Armed bailiffs will be removed from Benton and Franklin County courts

By on Friday, November 17th, 2023 in Columbia Basin News More Top Stories

PASCO – Superior court judges for Benton and Franklin Counties announced at Wednesday’s Franklin County Board of Commissioners meeting that they will be removing armed bailiffs from the courtrooms effective Dec. 1.

Franklin County Sheriff Jim Raymond said for decades, the superior court has employed armed bailiffs to serve as security and provide some additional tasks during court proceedings. Up until three years ago, those bailiffs were commissioned by both the Benton and Franklin County sheriffs, which gave them authority as specially commissioned peace officers. While the Franklin County Sheriff’s Office was conducting routine internal audits, Raymond became concerned that the bailiffs employed by superior court were not meeting the training and proficiency standards of the sheriff’s office. After numerous attempts to get the superior court to comply, including offering the training to them, Raymond made the decision to revoke their commission in Franklin County.

“This decision was not made lightly but it was necessary to mitigate risks to Franklin County until they were brought into compliance,” Raymond said.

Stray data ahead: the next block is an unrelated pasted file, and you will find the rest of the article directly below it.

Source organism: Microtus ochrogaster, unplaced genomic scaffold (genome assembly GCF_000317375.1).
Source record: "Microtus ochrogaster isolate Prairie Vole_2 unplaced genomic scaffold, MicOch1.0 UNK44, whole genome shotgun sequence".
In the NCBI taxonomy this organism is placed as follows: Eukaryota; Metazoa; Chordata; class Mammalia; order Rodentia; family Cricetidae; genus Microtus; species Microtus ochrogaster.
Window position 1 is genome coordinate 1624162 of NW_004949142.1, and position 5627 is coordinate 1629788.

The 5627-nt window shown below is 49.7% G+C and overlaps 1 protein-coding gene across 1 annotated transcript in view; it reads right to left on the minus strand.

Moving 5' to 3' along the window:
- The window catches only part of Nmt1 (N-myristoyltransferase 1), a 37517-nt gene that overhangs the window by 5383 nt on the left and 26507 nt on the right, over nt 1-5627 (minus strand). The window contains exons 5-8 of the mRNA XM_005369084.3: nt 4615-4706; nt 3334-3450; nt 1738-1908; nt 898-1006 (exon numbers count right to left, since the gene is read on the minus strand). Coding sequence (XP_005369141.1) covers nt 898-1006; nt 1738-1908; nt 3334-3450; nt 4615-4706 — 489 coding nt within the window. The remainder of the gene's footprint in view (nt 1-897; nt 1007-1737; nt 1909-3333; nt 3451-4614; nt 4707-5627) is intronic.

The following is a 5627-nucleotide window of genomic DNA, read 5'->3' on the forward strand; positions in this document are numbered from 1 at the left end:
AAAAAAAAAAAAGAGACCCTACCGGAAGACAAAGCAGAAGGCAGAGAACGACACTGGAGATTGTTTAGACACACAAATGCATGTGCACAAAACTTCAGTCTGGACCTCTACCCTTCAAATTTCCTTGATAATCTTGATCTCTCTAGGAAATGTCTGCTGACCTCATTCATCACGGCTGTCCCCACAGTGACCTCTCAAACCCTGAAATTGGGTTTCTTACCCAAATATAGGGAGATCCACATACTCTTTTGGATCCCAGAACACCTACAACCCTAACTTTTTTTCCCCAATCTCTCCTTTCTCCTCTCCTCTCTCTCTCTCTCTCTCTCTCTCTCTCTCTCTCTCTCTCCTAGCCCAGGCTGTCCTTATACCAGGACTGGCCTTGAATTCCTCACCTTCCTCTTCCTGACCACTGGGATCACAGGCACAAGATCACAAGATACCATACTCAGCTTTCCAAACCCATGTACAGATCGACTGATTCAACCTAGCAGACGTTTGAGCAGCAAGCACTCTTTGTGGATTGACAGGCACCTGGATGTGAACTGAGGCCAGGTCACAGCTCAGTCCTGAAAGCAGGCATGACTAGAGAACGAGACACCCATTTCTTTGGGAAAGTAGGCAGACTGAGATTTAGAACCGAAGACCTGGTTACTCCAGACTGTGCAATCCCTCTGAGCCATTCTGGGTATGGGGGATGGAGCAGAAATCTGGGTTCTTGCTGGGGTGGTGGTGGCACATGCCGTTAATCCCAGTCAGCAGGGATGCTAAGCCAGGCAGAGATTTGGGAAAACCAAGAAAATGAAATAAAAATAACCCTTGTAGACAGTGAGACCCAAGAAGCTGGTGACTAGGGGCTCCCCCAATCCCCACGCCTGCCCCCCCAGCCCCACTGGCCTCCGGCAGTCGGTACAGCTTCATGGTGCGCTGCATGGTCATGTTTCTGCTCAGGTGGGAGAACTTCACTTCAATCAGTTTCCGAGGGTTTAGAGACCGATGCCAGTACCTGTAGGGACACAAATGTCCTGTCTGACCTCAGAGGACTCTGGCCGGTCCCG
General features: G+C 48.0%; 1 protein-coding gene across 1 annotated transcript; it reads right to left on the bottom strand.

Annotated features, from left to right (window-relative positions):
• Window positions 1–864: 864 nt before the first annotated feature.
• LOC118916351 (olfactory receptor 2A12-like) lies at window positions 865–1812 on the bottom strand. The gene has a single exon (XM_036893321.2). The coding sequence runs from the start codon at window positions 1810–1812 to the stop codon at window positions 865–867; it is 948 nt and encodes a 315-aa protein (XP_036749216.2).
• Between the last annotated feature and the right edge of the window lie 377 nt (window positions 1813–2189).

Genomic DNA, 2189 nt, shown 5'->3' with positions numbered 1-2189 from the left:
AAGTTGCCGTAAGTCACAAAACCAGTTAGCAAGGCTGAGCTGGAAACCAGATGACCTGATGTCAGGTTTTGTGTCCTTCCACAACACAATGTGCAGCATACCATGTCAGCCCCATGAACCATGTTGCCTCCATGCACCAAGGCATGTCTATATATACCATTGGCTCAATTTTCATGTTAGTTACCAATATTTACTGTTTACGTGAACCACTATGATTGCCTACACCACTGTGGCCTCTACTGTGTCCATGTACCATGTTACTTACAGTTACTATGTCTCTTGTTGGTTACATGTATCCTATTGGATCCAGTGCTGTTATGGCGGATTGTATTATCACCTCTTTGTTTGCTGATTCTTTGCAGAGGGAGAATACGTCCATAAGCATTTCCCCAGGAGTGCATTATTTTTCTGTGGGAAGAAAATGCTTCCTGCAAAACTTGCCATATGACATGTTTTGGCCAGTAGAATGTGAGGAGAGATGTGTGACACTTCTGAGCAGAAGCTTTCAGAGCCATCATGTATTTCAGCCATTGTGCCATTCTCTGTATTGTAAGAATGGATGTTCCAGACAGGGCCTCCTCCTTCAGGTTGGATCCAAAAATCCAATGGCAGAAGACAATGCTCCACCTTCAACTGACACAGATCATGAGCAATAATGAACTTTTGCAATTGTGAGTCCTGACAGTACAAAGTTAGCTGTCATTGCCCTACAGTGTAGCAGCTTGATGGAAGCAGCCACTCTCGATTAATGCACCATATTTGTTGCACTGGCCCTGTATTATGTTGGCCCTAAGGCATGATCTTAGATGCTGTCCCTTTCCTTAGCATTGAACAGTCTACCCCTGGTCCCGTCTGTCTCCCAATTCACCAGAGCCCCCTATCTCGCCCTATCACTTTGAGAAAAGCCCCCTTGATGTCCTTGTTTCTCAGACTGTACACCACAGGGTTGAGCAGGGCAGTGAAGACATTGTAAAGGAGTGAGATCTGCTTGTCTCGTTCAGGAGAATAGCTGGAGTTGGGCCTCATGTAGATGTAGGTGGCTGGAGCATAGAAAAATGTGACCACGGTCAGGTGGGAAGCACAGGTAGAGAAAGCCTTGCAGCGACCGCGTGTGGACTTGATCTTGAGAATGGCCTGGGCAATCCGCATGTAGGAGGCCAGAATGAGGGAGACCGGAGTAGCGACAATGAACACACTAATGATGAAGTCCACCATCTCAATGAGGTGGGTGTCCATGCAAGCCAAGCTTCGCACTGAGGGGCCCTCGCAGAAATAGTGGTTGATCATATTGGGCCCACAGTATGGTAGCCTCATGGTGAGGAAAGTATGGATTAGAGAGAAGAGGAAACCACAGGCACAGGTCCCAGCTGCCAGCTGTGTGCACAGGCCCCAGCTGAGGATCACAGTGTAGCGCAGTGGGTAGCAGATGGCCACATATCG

As a response to Raymond’s revocation of the bailiffs’ commissions, the judges adopted a new rule, which allowed them to authorize the bailiffs to be armed while in the courtroom. Raymond explained the new rule, along with the bailiffs’ Benton County Sheriff’s Office commission, has been status quo since. Then recently, Benton County Sheriff Tom Croskrey notified the courts he will be revoking the bailiffs’ commissions as well, largely due to the same concerns Raymond had. After that, the judges decided that they will no longer be responsible for security within the courtroom and will return that responsibility back to the two sheriffs.

“I want to be clear; the judges are well within their authority to make this decision and frankly, it is the right decision,” Raymond said.

Raymond said a long-term, permanent solution will go before the Franklin County Board of Commissioners soon. He adds a discussion also needs to be made regarding the future of the superior court and whether it is still Franklin County’s best interest to continue a bi-county relationship.